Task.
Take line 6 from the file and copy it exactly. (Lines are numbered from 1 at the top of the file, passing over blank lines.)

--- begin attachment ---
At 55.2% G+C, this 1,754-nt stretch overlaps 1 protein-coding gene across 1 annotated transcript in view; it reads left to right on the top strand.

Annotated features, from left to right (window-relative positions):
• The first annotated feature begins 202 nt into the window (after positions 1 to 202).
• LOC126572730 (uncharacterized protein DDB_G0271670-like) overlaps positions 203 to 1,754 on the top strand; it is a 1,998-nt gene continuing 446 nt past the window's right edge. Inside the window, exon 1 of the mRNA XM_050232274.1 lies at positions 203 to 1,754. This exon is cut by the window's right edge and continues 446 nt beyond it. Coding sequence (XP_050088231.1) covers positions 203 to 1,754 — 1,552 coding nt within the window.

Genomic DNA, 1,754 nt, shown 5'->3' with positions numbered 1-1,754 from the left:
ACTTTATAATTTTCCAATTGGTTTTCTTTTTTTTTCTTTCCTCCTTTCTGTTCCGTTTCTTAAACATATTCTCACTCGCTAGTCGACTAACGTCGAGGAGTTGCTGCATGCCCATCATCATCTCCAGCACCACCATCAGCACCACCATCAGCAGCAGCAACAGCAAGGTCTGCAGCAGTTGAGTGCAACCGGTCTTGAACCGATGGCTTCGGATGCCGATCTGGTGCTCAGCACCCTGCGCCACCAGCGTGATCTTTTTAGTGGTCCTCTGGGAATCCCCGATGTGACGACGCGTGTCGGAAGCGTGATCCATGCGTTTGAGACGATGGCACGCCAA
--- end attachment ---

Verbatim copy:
ACTTTATAATTTTCCAATTGGTTTTCTTTTTTTTTCTTTCCTCCTTTCTGTTCCGTTTCTTAAACATATTCTCACTCGCTAGTCGACTAACGTCGAGGAGTTGCTGCATGCCCATCATCATCTCCAGCACCACCATCAGCACCACCATCAGCAGCAGCAACAGCAAGGTCTGCAGCAGTTGAGTGCAACCGGTCTTGAACCGATGGCTTCGGATGCCGATCTGGTGCTCAGCACCCTGCGCCACCAGCGTGATCTTTTTAGTGGTCCTCTGGGAATCCCCGATGTGACGACGCGTGTCGGAAGCGTGATCCATGCGTTTGAGACGATGGCACGCCAA